Cheiranthus


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Related to Cheiranthus: Cheiranthus cheiri, Erysimum cheiri
The following article is from The Great Soviet Encyclopedia (1979). It might be outdated or ideologically biased.

Cheiranthus

 

a genus of subshrubs and biennial or perennial herbs of the family Cruciferae. The plants are closely related to the genus Erysimum. There are about ten species, distributed on the Madeira and Canary islands, in the Mediterranean countries, northward as far as Central Europe, in China (Tibet, Kansu, Yunnan), and on the Pacific coast of North America. The wall flower (C. cheiri) has been used in floriculture since early antiquity.

The Great Soviet Encyclopedia, 3rd Edition (1970-1979). © 2010 The Gale Group, Inc. All rights reserved.
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Upright cells, however, are more common in rays of such species as Cheiranthus mutabilis and Stanleya pinnata (Fig.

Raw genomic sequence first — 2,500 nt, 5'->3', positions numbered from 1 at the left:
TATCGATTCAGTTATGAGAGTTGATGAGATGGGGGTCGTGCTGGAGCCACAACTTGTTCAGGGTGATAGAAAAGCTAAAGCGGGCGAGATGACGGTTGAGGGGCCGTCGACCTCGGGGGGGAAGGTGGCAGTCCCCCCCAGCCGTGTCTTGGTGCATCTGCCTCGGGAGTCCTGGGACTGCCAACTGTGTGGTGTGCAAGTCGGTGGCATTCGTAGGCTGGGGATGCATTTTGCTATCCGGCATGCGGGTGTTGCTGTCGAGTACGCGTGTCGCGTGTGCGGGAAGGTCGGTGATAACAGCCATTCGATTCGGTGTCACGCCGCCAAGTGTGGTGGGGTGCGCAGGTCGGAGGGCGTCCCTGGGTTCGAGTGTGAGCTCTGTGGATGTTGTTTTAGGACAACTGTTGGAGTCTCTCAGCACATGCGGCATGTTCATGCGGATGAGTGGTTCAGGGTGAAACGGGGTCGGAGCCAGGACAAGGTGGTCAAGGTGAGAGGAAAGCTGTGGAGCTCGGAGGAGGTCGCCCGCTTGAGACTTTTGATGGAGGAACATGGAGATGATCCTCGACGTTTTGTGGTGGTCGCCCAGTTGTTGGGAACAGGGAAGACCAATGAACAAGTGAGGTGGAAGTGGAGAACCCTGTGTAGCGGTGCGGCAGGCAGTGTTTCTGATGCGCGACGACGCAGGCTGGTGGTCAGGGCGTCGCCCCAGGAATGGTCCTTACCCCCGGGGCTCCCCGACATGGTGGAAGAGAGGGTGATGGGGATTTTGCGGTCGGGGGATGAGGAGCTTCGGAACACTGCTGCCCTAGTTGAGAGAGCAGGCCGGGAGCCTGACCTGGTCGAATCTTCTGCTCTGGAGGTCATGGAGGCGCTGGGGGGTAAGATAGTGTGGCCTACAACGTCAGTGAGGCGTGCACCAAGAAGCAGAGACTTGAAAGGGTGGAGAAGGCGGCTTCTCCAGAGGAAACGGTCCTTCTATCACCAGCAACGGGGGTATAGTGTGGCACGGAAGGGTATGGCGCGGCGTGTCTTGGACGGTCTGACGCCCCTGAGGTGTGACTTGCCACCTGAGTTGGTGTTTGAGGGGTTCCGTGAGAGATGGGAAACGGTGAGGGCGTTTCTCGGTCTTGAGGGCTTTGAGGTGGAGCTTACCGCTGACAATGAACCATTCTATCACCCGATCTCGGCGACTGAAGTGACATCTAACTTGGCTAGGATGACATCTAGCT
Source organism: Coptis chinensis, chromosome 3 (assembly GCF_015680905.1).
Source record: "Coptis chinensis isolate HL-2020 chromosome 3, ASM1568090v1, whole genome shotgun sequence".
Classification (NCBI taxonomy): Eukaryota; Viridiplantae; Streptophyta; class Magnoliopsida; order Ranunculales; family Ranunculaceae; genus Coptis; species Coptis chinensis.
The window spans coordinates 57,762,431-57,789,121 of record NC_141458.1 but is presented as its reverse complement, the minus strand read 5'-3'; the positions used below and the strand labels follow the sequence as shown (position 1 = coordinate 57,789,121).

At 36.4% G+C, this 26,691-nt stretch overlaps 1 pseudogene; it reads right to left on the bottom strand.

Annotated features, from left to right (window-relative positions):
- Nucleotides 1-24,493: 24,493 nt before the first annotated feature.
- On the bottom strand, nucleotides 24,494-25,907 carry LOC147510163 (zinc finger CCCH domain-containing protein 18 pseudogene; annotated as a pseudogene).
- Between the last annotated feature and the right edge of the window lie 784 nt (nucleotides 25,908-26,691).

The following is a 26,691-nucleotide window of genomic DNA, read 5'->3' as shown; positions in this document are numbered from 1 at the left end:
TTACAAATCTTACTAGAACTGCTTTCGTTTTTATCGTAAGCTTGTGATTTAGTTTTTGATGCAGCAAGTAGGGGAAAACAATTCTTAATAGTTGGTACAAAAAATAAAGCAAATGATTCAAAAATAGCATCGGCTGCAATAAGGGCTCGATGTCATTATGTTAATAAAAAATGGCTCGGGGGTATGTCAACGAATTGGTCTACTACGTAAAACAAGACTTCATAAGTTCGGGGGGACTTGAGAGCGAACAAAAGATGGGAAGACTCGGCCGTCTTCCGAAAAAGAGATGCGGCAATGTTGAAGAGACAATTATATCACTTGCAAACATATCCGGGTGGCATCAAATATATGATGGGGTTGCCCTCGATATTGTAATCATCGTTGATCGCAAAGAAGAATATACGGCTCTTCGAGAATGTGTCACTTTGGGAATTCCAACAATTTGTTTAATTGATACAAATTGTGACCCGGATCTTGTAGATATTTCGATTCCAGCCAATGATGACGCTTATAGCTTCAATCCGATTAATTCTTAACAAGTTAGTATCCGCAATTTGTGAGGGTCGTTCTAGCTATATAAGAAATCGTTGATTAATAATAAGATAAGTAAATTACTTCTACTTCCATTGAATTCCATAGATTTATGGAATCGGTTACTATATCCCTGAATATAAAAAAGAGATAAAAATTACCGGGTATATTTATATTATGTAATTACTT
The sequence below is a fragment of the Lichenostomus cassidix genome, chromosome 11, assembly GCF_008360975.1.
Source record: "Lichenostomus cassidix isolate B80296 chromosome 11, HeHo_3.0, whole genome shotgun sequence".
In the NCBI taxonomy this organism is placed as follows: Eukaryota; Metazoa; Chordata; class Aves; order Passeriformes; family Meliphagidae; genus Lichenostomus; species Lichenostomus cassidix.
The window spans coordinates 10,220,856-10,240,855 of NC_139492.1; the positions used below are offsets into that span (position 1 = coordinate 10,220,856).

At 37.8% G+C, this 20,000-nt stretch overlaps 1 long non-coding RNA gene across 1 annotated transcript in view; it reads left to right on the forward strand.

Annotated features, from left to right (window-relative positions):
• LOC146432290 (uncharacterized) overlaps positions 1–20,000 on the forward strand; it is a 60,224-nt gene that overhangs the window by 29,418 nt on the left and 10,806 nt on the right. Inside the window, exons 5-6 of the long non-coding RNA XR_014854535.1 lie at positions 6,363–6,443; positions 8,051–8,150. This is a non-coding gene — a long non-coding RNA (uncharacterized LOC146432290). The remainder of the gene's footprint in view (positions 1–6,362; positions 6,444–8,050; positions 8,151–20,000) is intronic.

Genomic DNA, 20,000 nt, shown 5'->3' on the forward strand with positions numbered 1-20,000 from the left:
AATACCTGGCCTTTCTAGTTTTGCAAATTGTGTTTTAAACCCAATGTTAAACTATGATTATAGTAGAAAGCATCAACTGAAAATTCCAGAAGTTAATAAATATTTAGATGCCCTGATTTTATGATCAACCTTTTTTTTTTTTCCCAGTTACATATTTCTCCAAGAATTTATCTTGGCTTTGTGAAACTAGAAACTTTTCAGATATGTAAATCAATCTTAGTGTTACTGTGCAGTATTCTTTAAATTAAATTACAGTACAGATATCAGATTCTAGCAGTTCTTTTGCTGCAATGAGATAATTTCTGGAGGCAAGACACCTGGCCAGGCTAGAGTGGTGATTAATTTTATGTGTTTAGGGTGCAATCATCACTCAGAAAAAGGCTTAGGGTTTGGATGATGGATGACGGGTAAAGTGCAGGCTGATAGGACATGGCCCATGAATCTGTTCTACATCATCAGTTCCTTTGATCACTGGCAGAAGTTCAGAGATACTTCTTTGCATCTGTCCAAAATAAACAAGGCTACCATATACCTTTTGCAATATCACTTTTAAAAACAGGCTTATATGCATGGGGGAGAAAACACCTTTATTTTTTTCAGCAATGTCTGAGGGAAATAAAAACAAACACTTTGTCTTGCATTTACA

Within Brassicaceae, the longest vessel element lengths occur in the species with the most mesic habitat, Cheiranthus mutabilis, from Madeiran laurel forest openings (Carlquist, 1971).
Botanically, they are now Erysimum, a term of obscure origin, but their former name, Cheiranthus, translated from Greek as hand-flower, is thought to refer to their popularity ( long before the 20th Century ( as posies carried in the hand where their sweet scent could be appreciated.
The taxonomists have now put cheiranthus and erysimum in the same genus and so they are all called erysimum nowadays.
Perennials that deliver lots of showy blooms in spring and summer without copious amounts of water include bougainvillea 'Crimson Jewel', gaillardia (pictured at left), erysimum (also sold as Cheiranthus 'Mauve clusters'), lavender, garden penstemon, salvia superba 'East Friesland', and yarrow.
Polyanthus and wallflowers are reliable as are winter flowering pansies while the Siberian wallflower, cheiranthus, is useful as you can cut it back hard after flowering and it will bloom again in summer.
He originally ascribed the preferential production of outcrossed progeny in Cheiranthus to differential pollen-tube growth in the style, but selective abortion of selfed seeds caused by inbreeding depression also increases the frequency of outcrossing in self-compatible species (Moran and Brown 1980; Levin 1984; Cheliak et al.
Cryptic incompatibility has been reported in both nonheterostylous (Cheiranthus cheiri, Bateman 1956; Clarkia unguiculata, Bowman 1987; also see Ockendon and Currah 1978) and heterostylous species (Amsinckia grandiflora, Weller and Ornduff 1977, 1989, 1991; A.